G.R. No. 75704 July 19, 1989 RUBBERWORLD (PHILS.), INC. and ELPIDIO HIDALGO, petitioners, vs.,THE NATIONAL LABOR RELATIONS COMMISSION (THIRD DIVISION) and NESTOR MALABANAN,respondents. FACTS: Respondent Malabanan was employed by petitioner Rubberworld (Phils.), Inc. on September 25, 1978 as an ordinary clerk. In May, 1980, he was promoted to the position of production scheduler with a corresponding salary increase. He was again transferred to the Inventory Control Section as stock clerk on September 1, 1983. On April 6,1984, Elpidio Hidalgo, the Plant I General Manager of petitioner company, received a copy of the Financial Audit Report from the Internal Audit Department of the company showing a significant material variance between the year-end actual inventory and that of the Cards (SC)/EDP Control Records. As a result thereof, Noel Santiago, Section Head of the Inventory Control Section, where respondent Malabanan was assigned, conducted an investigation of the reported discrepancies in the stock cards upon the request of the Plant General Manager. Santiago then submitted his report to the general manager recommending the dismissal of respondent Malabanan. Consequently, Malabanan's case was endorsed to the Human Resources Division of petitioner company, which conducted a reinvestigation on the matter and which affirmed the recommendation of the Inventory Control Section Head for the termination of employment of respondent Malabanan. On June 16, 1984, respondent Malabanan, along with another complainant named Jonathan Transmit, filed a complaint for unfair labor practice and illegal dismissal against petitioner company alleging that they (respondent Malabanan and complainant Transmil) were members of the monthly salaried employees' union affiliated with TUPAS; that petitioner company forced them to disaffiliate from the union; and that due to their refusal to resign from the union, they were ultimately dismissed from employment by petitioner company. Petitioner company on the other hand, denied complainants' allegations and averred that respondent Malabanan's dismissal was due to gross and habitual neglect of his duty and not due to his union affiliation. On June 17, 1986, respondent Commission reversed the appealed decision of the Labor Arbiter and stated, inter alia: On January 30, 1985, the Labor Arbiter rendered a decision (pp. 17- 22, Rollo), the dispositive portion of which reads: WHEREFORE, premises considered, this case should be, as it is hereby, DISMISSED, for lack of merit. Confronted with this factual backgrounds, we find ourselves inclined to the view that the appealed decision merits a reversal. On September 3, 1986, petitioner filed the instant petition contending that the respondent Commission committed grave abuse of discretion amounting to lack of jurisdiction in reversing the Labor Arbiter's decision ISSUE: (1) whether or not the dismissal of respondent Malabanan is tainted with unfair labor practice; and (2) whether or not a just and valid cause exists for the dismissal of private respondent Malabanan RULING: We believe that the foregoing contentions are impressed with merit. Art. 248 of the Labor Code, PD No. 442, as amended, provides: Art. 248. Unfair labor practices of employers. It shall be unlawful for an employer to commit any of the following unfair labor practices: (a) To interfere with, restrain or coerce employees in the exercise of their right to self-organization; xxx The question of whether an employee was dismissed because of his union activities is essentially a question of fact as to which the findings of the administrative agency concerned are conclusive and binding if supported by substantial evidence. Substantial evidence has been defined as such relevant evidence as a reasonable mind might accept as adequate to support a conclusion. It means such evidence which affords a substantial basis from which the fact in issue can be reasonably inferred The findings of the Labor Arbiter on the non-existence of unfair labor practice on the part of the company are more in accord and supported by the evidence submitted by the parties in the instant case, to wit: Complainant had stated that he was a member of the monthly salaried employees union affiliated with TUPAS. He, however, offered no proof to support his allegation. In fact, no evidence was presented to prove the existence of such union. We (note] from the records that, as the usual practice, in cases like this one, complainant is usually supported by the union of which he is a member. And ordinarily, the union itself is impleaded as a co- complainant. Such circumstances, surprisingly, [are] not present in this case In fact, complainant categorically alleged that he had solicited the services of the PAFLU Labor Union in filing this case. It is, indeed, surprising that complainant had to solicit the help of a labor union (PAFLU) of which he was not a member instead of soliciting the aid of the labor union (TUPAS) of which he was allegedly a member. These circumstances alone [destroy] the credibility of complainant's allegations Nowhere in the records can We find that the company actually performed positive acts to restrain the union participation of private respondent. For one, it is doubtful whether Malabanan was really engaged in the organization of a labor union affiliated with the federation TUPAS As a rule, it is the prerogative of the company to promote, transfer or even demote its employees to other positions when the interests of the company reasonably demand it. Unless there are instances which directly point to interference by the company with the employees' right to self-organization, the transfer of private respondent should be considered as within the bounds allowed by law. Furthermore, although private respondent was transferred to a lower position, his original rank and salary remained undiminished, which fact was not refuted or questioned by private respondent. In view of the foregoing conclusions of the Labor Arbiter, We are compelled to agree with the latter that the petitioner company did not commit any unfair labor practice in transferring and thereafter dismissing private respondent. Article 282. Termination by employer. An employer may terminate an employment for any of the following just causes: xxx b) Gross and habitual neglect by the employee of his duties; The remaining issue to be resolved on this point is whether the dismissal of respondent Malabanan was for a just and lawful cause. Even assuming for the sake of argument that herein complainant 'posted entries in the stock card without counter checking the actual movement status of the items at the warehouse, thereby resulting in an inaccurate posting of data on the stock cards," to our impression does not constitute as a just cause for dismissal. Records show that he was only transferred to the Inventory Control Section on September 1, 1983 and was not so familiar and experienced as a stock clerk, and prior to his transfer, the record shows no derogatory records in terms of his performance. His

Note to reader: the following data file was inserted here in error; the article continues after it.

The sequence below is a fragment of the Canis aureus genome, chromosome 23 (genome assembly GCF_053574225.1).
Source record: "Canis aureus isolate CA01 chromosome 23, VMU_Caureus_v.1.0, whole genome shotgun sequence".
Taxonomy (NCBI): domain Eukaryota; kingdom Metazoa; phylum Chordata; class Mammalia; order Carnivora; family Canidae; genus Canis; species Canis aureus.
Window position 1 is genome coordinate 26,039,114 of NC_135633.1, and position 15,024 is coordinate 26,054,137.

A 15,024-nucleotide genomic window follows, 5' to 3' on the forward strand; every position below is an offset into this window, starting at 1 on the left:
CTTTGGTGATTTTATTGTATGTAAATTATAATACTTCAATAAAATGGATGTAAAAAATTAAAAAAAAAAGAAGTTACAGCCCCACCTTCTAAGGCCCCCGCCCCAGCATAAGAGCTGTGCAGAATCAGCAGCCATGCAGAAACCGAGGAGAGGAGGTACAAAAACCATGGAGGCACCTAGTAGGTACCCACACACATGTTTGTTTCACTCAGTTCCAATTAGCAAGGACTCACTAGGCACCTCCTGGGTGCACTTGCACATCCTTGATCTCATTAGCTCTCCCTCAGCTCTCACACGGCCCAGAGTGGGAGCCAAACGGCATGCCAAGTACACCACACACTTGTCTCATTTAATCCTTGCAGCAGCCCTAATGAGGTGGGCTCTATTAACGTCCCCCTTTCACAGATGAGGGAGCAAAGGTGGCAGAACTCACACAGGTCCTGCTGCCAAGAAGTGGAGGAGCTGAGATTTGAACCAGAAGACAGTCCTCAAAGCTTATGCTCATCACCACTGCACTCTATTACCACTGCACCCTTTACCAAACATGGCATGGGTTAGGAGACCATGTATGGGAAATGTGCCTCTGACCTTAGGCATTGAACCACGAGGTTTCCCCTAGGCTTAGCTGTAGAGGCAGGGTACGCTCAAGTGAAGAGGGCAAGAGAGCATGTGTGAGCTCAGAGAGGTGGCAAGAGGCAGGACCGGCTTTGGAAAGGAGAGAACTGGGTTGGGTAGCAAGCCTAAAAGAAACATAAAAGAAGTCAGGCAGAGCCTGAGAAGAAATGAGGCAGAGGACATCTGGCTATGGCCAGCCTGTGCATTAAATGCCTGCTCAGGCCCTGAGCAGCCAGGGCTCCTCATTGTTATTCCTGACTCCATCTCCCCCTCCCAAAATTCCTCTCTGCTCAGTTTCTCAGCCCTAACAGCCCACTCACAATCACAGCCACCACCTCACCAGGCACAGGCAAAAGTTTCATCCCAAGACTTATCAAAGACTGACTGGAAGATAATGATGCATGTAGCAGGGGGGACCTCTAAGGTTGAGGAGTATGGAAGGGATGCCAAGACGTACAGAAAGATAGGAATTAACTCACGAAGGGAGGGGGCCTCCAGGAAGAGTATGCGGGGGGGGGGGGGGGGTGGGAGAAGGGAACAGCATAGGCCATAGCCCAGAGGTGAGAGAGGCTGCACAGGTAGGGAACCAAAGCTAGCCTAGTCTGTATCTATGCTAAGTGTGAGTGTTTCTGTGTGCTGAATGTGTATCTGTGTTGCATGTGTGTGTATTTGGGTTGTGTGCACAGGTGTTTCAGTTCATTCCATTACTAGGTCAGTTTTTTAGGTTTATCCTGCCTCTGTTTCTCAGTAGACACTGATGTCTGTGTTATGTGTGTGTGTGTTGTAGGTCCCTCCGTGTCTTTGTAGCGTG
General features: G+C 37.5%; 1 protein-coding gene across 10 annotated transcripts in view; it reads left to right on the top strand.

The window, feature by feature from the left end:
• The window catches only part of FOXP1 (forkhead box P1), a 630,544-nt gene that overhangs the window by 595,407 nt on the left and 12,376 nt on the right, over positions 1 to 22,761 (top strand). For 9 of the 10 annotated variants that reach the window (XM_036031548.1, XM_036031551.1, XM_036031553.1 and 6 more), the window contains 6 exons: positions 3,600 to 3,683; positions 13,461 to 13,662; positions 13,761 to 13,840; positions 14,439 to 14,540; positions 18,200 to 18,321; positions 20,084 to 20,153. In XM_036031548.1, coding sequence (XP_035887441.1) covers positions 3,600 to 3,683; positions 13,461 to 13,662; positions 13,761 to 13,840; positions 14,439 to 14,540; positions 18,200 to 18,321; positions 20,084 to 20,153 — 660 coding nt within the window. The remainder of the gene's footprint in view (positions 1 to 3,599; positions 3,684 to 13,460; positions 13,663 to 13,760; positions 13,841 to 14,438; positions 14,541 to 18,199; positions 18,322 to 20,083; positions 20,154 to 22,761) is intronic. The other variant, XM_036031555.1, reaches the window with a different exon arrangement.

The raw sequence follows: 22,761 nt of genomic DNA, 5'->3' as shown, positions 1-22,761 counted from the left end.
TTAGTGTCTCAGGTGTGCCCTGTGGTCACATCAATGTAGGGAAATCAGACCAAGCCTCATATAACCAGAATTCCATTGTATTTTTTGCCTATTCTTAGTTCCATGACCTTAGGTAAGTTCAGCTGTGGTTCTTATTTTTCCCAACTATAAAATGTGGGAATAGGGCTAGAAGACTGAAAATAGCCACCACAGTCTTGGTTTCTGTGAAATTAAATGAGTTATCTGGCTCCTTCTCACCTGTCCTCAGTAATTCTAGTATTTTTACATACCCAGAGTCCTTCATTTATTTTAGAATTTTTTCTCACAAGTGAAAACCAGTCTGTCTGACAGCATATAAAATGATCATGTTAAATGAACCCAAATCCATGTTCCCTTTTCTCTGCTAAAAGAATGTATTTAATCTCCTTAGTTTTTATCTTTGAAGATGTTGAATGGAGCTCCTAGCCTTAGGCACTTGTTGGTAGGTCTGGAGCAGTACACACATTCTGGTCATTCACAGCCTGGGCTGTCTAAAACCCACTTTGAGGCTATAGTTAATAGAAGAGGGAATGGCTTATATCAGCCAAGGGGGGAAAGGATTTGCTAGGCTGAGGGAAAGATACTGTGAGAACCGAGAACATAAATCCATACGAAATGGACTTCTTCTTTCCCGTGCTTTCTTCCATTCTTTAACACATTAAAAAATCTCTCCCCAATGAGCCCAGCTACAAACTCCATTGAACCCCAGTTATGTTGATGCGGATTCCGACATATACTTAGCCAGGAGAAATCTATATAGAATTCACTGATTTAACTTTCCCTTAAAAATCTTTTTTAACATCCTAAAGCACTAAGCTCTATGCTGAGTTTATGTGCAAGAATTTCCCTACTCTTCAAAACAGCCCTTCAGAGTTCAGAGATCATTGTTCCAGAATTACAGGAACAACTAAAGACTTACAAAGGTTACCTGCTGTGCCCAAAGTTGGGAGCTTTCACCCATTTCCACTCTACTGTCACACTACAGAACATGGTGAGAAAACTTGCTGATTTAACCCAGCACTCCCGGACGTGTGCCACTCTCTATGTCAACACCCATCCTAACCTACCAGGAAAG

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failure to carry out efficiently his duties as a stock clerk is not so gross and habitual. In other words he was not notoriously negligent to warrant his severance from the service. Considering that there is nothing on record that shows that he willfully defied instructions of his superior with regards to his duties and that he gained personal benefit of the discrepancy, his dismissal is unwarranted. Assuming, in gratia argumenti that the private respondent had indeed committed the said mistakes in the posting of accurate data, this was only his first infraction with regard to his duties. It would thus be cruel and unjust to mete out the drastic penalty of dismissal, for it is not proportionate to the gravity of the misdeed. It is worthy to note that the prerogative of management to dismiss or lay-off an employee must be done without abuse of discretion, for what is at stake is not only petitioner's position, but also his means of livelihood. This is so because the preservation of the lives of the citizens is a basic duty of the State, more vital than the preservation of corporate profits ACCORDINGLY, the petition is DISMISSED for lack of merit. However, the decision of the public respondent is hereby MODIFIED to the effect that petitioner company is ordered to reinstate private respondent Nestor Malabanan to the position of stock clerk or substantially equivalent position, with the same rank and salary he is enjoying at the time of his termination, with three years backwages and without loss of seniority rights and benefits appurtenant thereto. Should the reinstatement of the private respondent as herein ordered be rendered impossible by the supervention of circumstances which prevent the same, the petitioner is further ordered to pay private respondent separation pay equivalent to one (1) month's salary for every year of service rendered, computed at his last rate of salary.